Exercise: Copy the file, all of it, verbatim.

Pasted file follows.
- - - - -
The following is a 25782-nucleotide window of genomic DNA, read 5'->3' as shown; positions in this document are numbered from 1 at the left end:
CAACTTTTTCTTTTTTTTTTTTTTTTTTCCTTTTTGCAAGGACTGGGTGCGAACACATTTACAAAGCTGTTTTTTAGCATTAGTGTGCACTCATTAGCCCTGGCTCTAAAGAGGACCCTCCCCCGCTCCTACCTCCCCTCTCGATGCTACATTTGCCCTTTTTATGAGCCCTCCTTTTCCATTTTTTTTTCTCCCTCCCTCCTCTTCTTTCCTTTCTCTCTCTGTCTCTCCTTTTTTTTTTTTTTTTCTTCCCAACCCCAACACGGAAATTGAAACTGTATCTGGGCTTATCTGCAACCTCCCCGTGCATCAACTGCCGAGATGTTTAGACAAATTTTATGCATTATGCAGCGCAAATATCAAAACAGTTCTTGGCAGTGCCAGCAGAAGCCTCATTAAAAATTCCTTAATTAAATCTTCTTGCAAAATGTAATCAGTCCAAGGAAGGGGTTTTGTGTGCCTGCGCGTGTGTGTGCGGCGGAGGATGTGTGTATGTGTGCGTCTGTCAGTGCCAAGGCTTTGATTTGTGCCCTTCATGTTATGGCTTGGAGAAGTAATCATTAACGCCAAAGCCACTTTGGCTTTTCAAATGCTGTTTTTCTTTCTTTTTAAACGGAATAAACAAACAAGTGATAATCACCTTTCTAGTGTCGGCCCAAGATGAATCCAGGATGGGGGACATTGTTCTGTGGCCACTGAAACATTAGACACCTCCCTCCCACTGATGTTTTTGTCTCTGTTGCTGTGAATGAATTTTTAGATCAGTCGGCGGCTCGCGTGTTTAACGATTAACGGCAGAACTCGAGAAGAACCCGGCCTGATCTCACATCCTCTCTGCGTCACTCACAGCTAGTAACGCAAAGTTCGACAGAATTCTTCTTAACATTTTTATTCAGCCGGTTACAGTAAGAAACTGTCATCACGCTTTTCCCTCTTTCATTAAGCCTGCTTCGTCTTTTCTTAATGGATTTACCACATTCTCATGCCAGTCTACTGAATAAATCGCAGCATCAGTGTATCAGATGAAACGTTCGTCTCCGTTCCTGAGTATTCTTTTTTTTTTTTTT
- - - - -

The following is a 25782-nucleotide window of genomic DNA, read 5'->3' as shown; positions in this document are numbered from 1 at the left end:
CAACTTTTTCTTTTTTTTTTTTTTTTTTCCTTTTTGCAAGGACTGGGTGCGAACACATTTACAAAGCTGTTTTTTAGCATTAGTGTGCACTCATTAGCCCTGGCTCTAAAGAGGACCCTCCCCCGCTCCTACCTCCCCTCTCGATGCTACATTTGCCCTTTTTATGAGCCCTCCTTTTCCATTTTTTTTTCTCCCTCCCTCCTCTTCTTTCCTTTCTCTCTCTGTCTCTCCTTTTTTTTTTTTTTTTCTTCCCAACCCCAACACGGAAATTGAAACTGTATCTGGGCTTATCTGCAACCTCCCCGTGCATCAACTGCCGAGATGTTTAGACAAATTTTATGCATTATGCAGCGCAAATATCAAAACAGTTCTTGGCAGTGCCAGCAGAAGCCTCATTAAAAATTCCTTAATTAAATCTTCTTGCAAAATGTAATCAGTCCAAGGAAGGGGTTTTGTGTGCCTGCGCGTGTGTGTGCGGCGGAGGATGTGTGTATGTGTGCGTCTGTCAGTGCCAAGGCTTTGATTTGTGCCCTTCATGTTATGGCTTGGAGAAGTAATCATTAACGCCAAAGCCACTTTGGCTTTTCAAATGCTGTTTTTCTTTCTTTTTAAACGGAATAAACAAACAAGTGATAATCACCTTTCTAGTGTCGGCCCAAGATGAATCCAGGATGGGGGACATTGTTCTGTGGCCACTGAAACATTAGACACCTCCCTCCCACTGATGTTTTTGTCTCTGTTGCTGTGAATGAATTTTTAGATCAGTCGGCGGCTCGCGTGTTTAACGATTAACGGCAGAACTCGAGAAGAACCCGGCCTGATCTCACATCCTCTCTGCGTCACTCACAGCTAGTAACGCAAAGTTCGACAGAATTCTTCTTAACATTTTTATTCAGCCGGTTACAGTAAGAAACTGTCATCACGCTTTTCCCTCTTTCATTAAGCCTGCTTCGTCTTTTCTTAATGGATTTACCACATTCTCATGCCAGTCTACTGAATAAATCGCAGCATCAGTGTATCAGATGAAACGTTCGTCTCCGTTCCTGAGTATTCTTTTTTTTTTTTTT